Victoria police will be stepping up enforcement, handing out tickets to drivers caught using the priority bus and bikes lanes on Douglas Street next week.
Earlier this week, B.C. Transit, in partnership with Victoria police and the City of Victoria, launched an education and enforcement campaign to remind drivers of the rules in the bus and bike priority lanes along Douglas Street.
Police began the week by patrolling the priority lanes along the busy corridor, providing educational information about lanes and a free bus ticket. However, next week, police will be stepping up enforcement and slapping drivers with a $109 fine if they’re caught using the lanes.
“There are virtually markings and signs in every block. There’s no reason that any driver should not know that they’re in a priority lane during the time that they’re not supposed to be there,” said acting Victoria police chief Del Manak, adding they’ll specifically be looking for drivers who are choosing to ignore the signs.
“Our enforcement will be strategic and we’ll only be ticketing drivers who are knowingly disobeying the signage.”
The bus and bike priority lanes, which are slightly wider than the other lanes, operate weekdays from 6 a.m. to 9 a.m. southbound from Hillside Avenue to Fisgard Street, and 3 p.m. to 6 p.m. northbound from Fisgard to Tolmie.
Vehicles are still allowed to enter the lane if making a right hand turn within the current block.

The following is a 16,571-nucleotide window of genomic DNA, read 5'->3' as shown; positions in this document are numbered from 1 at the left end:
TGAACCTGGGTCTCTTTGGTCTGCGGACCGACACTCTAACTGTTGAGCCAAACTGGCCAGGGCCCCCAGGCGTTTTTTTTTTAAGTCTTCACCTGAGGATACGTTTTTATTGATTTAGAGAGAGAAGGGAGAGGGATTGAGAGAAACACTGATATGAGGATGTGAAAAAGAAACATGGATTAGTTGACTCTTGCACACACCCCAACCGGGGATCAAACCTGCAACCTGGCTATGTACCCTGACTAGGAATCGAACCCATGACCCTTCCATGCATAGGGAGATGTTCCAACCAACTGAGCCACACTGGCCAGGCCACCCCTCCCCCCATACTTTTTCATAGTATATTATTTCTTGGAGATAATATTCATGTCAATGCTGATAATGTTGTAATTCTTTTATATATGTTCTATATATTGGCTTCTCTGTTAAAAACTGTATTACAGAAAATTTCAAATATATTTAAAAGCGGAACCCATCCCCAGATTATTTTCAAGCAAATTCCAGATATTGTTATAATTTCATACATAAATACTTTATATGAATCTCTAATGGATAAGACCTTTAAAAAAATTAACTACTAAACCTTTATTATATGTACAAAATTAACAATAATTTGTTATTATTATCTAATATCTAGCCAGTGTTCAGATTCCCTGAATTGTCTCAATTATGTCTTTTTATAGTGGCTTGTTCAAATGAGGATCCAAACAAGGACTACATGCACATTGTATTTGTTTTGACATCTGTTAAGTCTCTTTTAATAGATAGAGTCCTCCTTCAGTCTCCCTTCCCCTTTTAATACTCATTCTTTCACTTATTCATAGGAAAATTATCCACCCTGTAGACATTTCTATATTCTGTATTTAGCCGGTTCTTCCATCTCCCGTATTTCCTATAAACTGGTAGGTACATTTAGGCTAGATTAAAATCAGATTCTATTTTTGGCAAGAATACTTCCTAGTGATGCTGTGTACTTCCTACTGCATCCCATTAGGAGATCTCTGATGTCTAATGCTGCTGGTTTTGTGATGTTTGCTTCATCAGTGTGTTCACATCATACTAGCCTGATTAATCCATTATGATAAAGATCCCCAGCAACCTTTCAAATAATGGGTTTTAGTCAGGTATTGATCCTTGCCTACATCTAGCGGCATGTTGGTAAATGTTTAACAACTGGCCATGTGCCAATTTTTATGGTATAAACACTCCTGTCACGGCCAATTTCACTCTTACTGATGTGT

In 2014, B.C. Transit rolled out the bus lanes. Phase one included expanding the lane, north and southbound along Hillside Avenue and phase two included expansion along Hillside and Tolmie north. Within the next four to six weeks, construction will begin on the southbound lane from Tolmie to Hillside.
In February, the province announced it would inject $6.45 million to extend the northbound bus lane along Douglas Street between Tolmie Avenue and Saanich Road as well.
Manuel Achadinha, B.C. Transit chief executive officer and president, said over the past few months, drivers have been gravitating back into the priority lanes. The campaign is being used to re-educate drivers to keep the priority lanes free in order to keep transit running smoothly in and out of the downtown core.
“If the lanes get congested it’ll just be like another lane in traffic. What we’re trying to do is create a reliable corridor for people who choose to take transit so they can get from home to downtown and back home again,” he said, adding Douglas is the busiest transit corridor, with 88 buses travelling along the route during peak hours.
“The highest level of demand that we have is on this corridor, so it’s important it remains efficient, effective and reliable for our customers.”
In the future, once all priority bus and cycling lanes have been completed, there are plans to have them open to cyclists and transit 24 hours a day instead of only during select hours.